What Is the Day of the Dead?
El Dia de los Muertos (the Day of the Dead), a Mexican celebration, is a day to celebrate, remember and prepare special foods in honor of those who have departed. On this day in Mexico, the streets near the cemeteries are filled with decorations of papel picado, flowers, candy calaveras (skeletons and skulls), and parades.
It is believed that the spirit of the dead visits their families on October 31 and leave on November 2. Mexico’s Day of the Dead is not a day to be scared – it is a festive occasion with parties, dancing, singing, and even fireworks! Markets and shops throughout Mexico sell toys and candy in the form of macabre symbols such as skeletons, coffins, and the personification of death (La Muerta) in the lead up to All Souls’ Day. Candles, paper wreaths and seasonal flowers are also sold.
Many families have special gatherings at cemetery graves which are decorated with candles, wreaths, floral arrangements, and colorful paper streamers. Events on the day include parties featuring a variety of popular Mexican dishes and drinks.
In order to celebrate, the families make altars and place ofrendas (offerings) of food such as pan de muertos baked in shapes of skulls and figures, candles, incense, yellow marigolds known as cempazuchitl (also spelled zempasuchil) and most importantly a photo of the departed soul is placed on the altar. Incense sticks are lit to help the departed find their way.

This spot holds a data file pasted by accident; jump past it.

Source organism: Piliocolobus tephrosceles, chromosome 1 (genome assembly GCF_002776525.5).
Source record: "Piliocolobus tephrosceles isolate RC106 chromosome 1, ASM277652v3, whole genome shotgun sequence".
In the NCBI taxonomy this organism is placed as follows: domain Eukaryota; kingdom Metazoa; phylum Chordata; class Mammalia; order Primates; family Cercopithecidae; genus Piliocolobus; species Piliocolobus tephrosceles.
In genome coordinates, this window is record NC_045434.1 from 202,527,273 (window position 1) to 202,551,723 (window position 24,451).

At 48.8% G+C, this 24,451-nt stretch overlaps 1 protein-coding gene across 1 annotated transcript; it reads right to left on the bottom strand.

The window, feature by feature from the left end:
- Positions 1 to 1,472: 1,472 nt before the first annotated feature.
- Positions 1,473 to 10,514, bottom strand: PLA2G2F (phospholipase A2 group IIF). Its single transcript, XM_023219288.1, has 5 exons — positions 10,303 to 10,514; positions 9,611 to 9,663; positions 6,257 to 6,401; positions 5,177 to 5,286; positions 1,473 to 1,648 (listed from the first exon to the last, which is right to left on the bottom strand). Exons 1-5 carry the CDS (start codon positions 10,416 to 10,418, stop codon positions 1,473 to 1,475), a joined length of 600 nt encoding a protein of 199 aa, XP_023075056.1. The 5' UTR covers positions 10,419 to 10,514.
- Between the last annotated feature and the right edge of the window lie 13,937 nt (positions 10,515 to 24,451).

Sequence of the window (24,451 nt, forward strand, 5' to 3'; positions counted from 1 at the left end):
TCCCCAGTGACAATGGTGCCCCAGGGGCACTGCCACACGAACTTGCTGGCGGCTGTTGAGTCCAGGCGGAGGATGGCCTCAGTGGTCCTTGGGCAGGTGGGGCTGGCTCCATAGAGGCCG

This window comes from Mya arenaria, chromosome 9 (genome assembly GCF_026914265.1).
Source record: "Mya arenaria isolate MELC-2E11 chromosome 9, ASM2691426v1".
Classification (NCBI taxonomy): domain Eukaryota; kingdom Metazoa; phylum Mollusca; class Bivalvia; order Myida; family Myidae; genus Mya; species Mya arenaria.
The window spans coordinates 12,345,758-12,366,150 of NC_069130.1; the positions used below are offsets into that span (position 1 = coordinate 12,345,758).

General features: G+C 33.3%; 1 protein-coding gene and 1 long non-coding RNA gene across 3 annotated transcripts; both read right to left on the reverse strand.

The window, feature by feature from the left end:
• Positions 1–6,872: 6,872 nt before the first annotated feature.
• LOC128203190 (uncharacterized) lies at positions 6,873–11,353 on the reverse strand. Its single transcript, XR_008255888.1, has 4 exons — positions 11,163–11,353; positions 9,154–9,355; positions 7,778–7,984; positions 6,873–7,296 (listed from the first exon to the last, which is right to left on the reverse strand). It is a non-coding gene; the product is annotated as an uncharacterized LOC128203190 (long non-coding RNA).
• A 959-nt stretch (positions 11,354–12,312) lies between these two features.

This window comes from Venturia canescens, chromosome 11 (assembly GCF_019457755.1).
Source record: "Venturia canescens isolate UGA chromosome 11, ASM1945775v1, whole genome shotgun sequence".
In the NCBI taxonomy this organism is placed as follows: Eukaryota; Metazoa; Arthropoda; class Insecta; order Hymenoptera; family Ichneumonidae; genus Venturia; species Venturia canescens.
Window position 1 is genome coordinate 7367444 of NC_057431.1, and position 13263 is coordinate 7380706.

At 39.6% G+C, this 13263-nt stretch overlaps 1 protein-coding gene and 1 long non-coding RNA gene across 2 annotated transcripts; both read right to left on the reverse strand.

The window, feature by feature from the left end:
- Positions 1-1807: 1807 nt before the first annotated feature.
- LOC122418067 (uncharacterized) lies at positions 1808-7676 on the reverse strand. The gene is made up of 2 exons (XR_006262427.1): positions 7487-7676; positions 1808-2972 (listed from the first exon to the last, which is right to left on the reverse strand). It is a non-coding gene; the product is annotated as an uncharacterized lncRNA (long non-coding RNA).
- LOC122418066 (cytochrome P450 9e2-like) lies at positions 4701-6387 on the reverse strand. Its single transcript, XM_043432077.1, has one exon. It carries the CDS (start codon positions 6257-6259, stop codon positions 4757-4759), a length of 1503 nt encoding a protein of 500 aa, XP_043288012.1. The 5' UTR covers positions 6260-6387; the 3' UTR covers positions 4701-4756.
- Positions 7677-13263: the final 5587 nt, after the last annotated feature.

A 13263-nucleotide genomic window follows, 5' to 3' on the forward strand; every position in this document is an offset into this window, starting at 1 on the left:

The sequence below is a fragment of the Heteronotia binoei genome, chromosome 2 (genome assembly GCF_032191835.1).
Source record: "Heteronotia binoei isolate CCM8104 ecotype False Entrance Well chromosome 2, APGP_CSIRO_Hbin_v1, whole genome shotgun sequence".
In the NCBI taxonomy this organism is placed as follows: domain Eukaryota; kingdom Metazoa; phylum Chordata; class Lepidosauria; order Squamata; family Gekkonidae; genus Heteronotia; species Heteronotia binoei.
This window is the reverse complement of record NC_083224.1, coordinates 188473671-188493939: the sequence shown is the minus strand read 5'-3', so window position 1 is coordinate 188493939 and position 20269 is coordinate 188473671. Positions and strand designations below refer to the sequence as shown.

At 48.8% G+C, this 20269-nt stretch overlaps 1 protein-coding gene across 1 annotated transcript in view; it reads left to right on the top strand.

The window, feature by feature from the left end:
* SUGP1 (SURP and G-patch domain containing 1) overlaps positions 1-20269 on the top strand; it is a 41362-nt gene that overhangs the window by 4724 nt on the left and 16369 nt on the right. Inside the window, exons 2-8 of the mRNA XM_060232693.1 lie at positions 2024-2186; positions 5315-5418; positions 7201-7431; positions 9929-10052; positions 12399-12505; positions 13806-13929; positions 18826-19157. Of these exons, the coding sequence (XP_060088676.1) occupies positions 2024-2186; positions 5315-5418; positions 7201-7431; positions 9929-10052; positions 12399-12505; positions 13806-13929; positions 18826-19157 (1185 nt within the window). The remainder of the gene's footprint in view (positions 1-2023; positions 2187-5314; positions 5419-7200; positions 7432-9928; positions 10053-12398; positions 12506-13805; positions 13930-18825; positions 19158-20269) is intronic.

It might sound somewhat morbid, but the Mexicans react to death with mourning along with happiness and joy. They look at death with the same fear as any other culture, but there is a difference. They reflect their fear by mocking and living alongside death.
Living alongside death means that Mexicans have to learn to accept it within their lives. Death is apparent in everyday life. It is in art and even in children’s toys. It is not respected as it is in other cultures. Children play “funeral” with toys that are made to represent coffins and undertakers.
Death is laughed at in its face. Many euphemisms are used for death, La calaca (the skeleton), la pelona (“baldy”), la flaca (“skinny”), and la huesada (“bony”). There are refranes, sayings, and poems that are popular with day of the dead. These sayings are cliches and lose meaning when translated.
For example “La muerte es flaca y no puede conmigo” means “Death is skinny/weak and she can’t carry me.” Calaveras (skulls) are decorated with bright colors with the name of the departed inscribed on the head. Children carrying yellow marigolds enjoy the processions to the cemetery. At the cemetery, music is played and dances are made to honor the spirits. Death is a celebration in Mexico. Death is among them.